Years ago, before he began his career as a television golf
analyst, Gary McCord was introduced to his idol Ben Hogan while
Hogan was having his customary lunch at the Colonial Country
Club in Fort Worth, Texas.
"Tell me, Mr. McCord, what do you do?" Hogan asked.
McCord said he was a touring pro.
Hogan nodded. "How long have you been out there?"
"Seventeen years," replied McCord.
"Seventeen years," said Hogan, startled. "I must be getting out
of touch. Tell me, Mr. McCord, how many tournaments have you
"None," answered McCord.
"None?" said Hogan. "What the hell have you been doing out there?"
Mocking himself, McCord has automobile license plates that read
NO WINS, but he may have to change them now. Last week at the
Toshiba Senior Classic in Newport Beach, Calif., the
50-year-old, wisecracking CBS commentator with the
barbershop-quartet mustache finished the regulation 54 holes
tied with three other players, two of them already winners on
the Senior tour this year. He then battled through a sometimes
hilarious five-hole playoff to win his first event in 383
starts, regular and Senior. Hogan would be amused.
Onstage with McCord were former PGA winner Al Geiberger, whose
bogey on the final hole created the playoff, rookie Allen Doyle
and McCord's good buddy John Jacobs, another free spirit. On the
first playoff hole, a par-5, Jacobs chipped in for an eagle that
eliminated Doyle and Geiberger. McCord answered, making a testy
18-foot putt to tie.
"I've played with Gary enough to know he wouldn't make that putt
for a $180 Nassau," said Jacobs, "so I was sure he wouldn't make
it for $180,000."
McCord and Jacobs each made two pars before television got into
the act. When Jacobs drove into the trees on the fourth extra
hole, Andy North came over to Jacobs and his ball. "This," said
North, "is exactly the shot John Jacobs faces," the camera
showing the problem. Jacobs quipped that he hadn't faced such a
quandary in some time, and North in turn offered his assistance
and a pat on the back, to guffaws from the gallery.
Jacobs scrambled to a par. McCord, left with a four-footer for
the win, missed. Finally, on the fifth extra hole, the par-4
16th, McCord provided the punch line by holing a short putt for
a birdie and the win.
"I don't know what happened this week," he said afterward.
"Tiger Woods must have been channeling my body. I've been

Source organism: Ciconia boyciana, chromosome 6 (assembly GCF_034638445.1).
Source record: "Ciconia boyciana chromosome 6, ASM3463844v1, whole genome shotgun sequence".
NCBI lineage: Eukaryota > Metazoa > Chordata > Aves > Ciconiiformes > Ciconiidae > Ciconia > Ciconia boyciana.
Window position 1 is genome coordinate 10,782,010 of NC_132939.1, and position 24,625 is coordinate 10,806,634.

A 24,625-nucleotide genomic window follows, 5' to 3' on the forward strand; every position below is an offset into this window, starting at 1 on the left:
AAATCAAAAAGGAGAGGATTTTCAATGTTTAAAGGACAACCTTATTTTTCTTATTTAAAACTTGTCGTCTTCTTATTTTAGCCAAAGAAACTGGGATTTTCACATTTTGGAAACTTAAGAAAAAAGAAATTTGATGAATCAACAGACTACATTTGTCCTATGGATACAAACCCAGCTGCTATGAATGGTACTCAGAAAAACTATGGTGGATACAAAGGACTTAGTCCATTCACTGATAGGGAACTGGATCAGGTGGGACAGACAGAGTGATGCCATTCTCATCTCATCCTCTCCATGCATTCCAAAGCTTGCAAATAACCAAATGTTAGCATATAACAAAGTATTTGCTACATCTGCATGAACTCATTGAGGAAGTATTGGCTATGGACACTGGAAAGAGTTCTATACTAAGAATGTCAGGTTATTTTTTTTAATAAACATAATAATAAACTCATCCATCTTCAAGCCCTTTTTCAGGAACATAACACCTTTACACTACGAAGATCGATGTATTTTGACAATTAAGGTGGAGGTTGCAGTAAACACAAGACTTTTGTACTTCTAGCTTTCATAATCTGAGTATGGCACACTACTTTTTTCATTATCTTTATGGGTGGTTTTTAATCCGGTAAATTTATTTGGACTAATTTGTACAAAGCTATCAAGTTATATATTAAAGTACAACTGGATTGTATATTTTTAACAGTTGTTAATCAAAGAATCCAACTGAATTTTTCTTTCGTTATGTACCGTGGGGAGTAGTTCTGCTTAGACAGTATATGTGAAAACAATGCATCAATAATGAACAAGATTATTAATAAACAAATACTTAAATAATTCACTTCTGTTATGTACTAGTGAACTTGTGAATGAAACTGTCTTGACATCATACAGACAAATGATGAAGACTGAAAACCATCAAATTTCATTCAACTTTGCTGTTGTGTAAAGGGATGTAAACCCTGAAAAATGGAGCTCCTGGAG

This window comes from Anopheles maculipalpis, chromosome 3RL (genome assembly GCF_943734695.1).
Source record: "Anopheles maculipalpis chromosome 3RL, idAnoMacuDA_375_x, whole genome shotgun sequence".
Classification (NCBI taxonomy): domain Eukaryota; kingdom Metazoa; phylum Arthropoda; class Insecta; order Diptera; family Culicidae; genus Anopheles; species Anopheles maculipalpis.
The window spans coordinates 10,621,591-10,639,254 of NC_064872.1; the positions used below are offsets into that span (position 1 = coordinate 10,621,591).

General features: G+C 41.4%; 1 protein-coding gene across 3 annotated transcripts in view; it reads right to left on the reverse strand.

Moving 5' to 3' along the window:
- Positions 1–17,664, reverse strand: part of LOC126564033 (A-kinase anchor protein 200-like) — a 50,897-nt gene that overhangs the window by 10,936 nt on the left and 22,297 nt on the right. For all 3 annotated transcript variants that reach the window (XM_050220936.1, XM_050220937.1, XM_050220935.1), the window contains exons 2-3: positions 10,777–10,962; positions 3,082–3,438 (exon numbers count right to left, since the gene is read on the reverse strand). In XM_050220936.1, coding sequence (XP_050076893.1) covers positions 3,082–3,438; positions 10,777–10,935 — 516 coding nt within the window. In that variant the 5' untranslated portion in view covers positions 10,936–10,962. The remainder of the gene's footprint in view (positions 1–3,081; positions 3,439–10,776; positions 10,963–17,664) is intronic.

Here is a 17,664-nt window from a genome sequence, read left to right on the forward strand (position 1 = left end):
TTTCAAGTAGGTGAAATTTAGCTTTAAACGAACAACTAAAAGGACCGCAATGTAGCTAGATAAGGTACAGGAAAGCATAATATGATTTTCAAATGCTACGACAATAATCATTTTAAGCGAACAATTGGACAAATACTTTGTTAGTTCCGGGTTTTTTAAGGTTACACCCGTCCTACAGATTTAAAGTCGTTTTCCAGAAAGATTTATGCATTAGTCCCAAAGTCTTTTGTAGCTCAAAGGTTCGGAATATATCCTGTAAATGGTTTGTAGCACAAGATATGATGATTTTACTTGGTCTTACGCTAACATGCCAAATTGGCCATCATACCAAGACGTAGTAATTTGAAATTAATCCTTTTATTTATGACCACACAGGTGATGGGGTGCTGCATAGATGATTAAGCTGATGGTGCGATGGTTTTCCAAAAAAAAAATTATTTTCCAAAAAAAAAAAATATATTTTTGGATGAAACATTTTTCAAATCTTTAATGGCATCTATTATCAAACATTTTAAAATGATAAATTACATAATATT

spending a lot of time with David Duval lately, and he's told me
that whatever happens, you've just got to hang around and make a
nuisance of yourself and sooner or later you'll make some
birdies." --Walter Bingham
AUSSIE EYES DINAH SHORE
When Karrie Webb won last month's Australian Ladies Masters, her
26-under-par total broke the LPGA record by three strokes. Her
10-shot margin of victory was the biggest since Liselotte
Neumann won by 11 at the '96 Tournament of Champions.
Yet for all of Webb's dominance, the only two-time winner on the
tour this season is still 0 for the big ones heading into next
week's Nabisco Dinah Shore, the LPGA's first major of '99. Among
active players she has the most victories (11) without winning a
major, and as such is the anti-Nanci Bowen (one career win, the
'95 Dinah), the successor to Ayako Okamoto (17 wins, no majors)
and on track to break the record of Jane Blalock (27 wins, no
majors). Or so you might think--if you forget that Webb is only
"Winning a major is a career goal for me," Webb said last week
at the Welch's/Circle K Championship at Tucson, where she tied
for eighth. "If I don't do it this year, there's always the next."
Webb certainly looks ready. She's cut 1.69 putts per round off
her '98 average after a tip from putting poo-bah Scotty Cameron
in November. His suggestion: a cross-handed grip, which Webb
fine-tuned during a fruitful off-season. "For the first time, I
worked on my game," she says. "Usually I go home [to Australia]
and spend the winter visiting relatives and don't even touch a
"I've shocked myself. I've hit the ball this well, but I've never
made so many putts."
What do these players have in common?
They're the only ones to come from five or more shots behind on
Sunday to win on Tour in '99. Duval came from seven back at the
Hope, Elkington made up six shots at Doral, and Singh made up
five at last week's Honda Classic.
If you could win only one of the four men's majors, which would
U.S. Open 21%
British Open 9%
--Based on 781 responses to our informal survey
Next question: Is the Hale Irwin-Gil Morgan era over on the
Senior tour? To vote, go to www.cnnsi.com/golf.
Since the introduction of the Big Bertha in 1991, driving
distance has trumped accuracy off the tee. Here are the
percentages of the PGA Tour yearly purses won by the top 10 in
distance and the top 10 in accuracy.
'89 3.07% 6.29%
'90 6.79% 7.51%
'91 6.52% 6.08%
'92 7.00% 4.91%
'93 7.65% 5.98%
'94 10.05% 4.83%
'95 7.01% 5.08%
'96 10.95% 5.25%
'97 11.01% 7.42%
'98 10.14% 6.69%
Carlton Forrester, Gainesville, Ga.
Stacy Prammanasudh, Enid, Okla.
Forrester, a junior at Georgia Tech, and Prammanasudh, a
freshman at Tulsa, were voted the Rolex college golfers of the
month for February. Forrester helped lead the Yellow Jackets to
a 17-shot victory at the Big Island Intercollegiate in Hawaii by
tying teammate Matt Kuchar for medalist honors. Two weeks later
Forrester placed sixth at the Puerto Rico Classic. Prammanasudh,
the country's top-ranked female collegian, had two runner-up
finishes last month, at the TRW Regional Challenge in Palos
Verdes, Calif., and at the Arizona Invitational in Tucson. In
six rounds this spring she has a 71.17 scoring average for the
Kristi Larsen, Scottsdale, Ariz.
Kristi, 16, a junior at Chaparral High, won the Junior Golf
Association of Arizona's Thunderbird Invitational at Papago G.C.
in Phoenix, shooting a three-over 147 to beat Nicole Wagner by
four shots. Last year Kristi won the Class 4A high school
championship and the Phoenix Junior City Championship.